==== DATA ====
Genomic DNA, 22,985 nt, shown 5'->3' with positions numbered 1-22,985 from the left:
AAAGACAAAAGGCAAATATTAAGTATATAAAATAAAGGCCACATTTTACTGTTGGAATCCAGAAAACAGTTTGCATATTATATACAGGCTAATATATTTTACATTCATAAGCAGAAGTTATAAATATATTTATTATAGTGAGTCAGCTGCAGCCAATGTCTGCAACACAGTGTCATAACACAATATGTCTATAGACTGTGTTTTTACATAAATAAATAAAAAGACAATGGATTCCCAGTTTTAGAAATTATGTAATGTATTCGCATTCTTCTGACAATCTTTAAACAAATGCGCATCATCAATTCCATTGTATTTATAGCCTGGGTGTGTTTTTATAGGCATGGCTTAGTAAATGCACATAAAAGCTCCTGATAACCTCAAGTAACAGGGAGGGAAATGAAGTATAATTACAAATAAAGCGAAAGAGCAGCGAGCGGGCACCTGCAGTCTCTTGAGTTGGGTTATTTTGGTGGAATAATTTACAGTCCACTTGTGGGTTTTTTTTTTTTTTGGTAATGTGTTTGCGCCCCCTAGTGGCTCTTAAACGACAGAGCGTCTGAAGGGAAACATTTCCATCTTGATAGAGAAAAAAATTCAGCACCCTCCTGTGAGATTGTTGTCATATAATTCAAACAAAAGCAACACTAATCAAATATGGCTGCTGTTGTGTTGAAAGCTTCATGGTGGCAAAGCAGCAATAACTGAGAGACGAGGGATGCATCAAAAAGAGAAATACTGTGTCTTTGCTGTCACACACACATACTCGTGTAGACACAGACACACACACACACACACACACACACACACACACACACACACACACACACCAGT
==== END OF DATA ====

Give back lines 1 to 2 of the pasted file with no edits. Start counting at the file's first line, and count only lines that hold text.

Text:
Genomic DNA, 22,985 nt, shown 5'->3' with positions numbered 1-22,985 from the left:
AAAGACAAAAGGCAAATATTAAGTATATAAAATAAAGGCCACATTTTACTGTTGGAATCCAGAAAACAGTTTGCATATTATATACAGGCTAATATATTTTACATTCATAAGCAGAAGTTATAAATATATTTATTATAGTGAGTCAGCTGCAGCCAATGTCTGCAACACAGTGTCATAACACAATATGTCTATAGACTGTGTTTTTACATAAATAAATAAAAAGACAATGGATTCCCAGTTTTAGAAATTATGTAATGTATTCGCATTCTTCTGACAATCTTTAAACAAATGCGCATCATCAATTCCATTGTATTTATAGCCTGGGTGTGTTTTTATAGGCATGGCTTAGTAAATGCACATAAAAGCTCCTGATAACCTCAAGTAACAGGGAGGGAAATGAAGTATAATTACAAATAAAGCGAAAGAGCAGCGAGCGGGCACCTGCAGTCTCTTGAGTTGGGTTATTTTGGTGGAATAATTTACAGTCCACTTGTGGGTTTTTTTTTTTTTTGGTAATGTGTTTGCGCCCCCTAGTGGCTCTTAAACGACAGAGCGTCTGAAGGGAAACATTTCCATCTTGATAGAGAAAAAAATTCAGCACCCTCCTGTGAGATTGTTGTCATATAATTCAAACAAAAGCAACACTAATCAAATATGGCTGCTGTTGTGTTGAAAGCTTCATGGTGGCAAAGCAGCAATAACTGAGAGACGAGGGATGCATCAAAAAGAGAAATACTGTGTCTTTGCTGTCACACACACATACTCGTGTAGACACAGACACACACACACACACACACACACACACACACACACACACACACACACACCAGT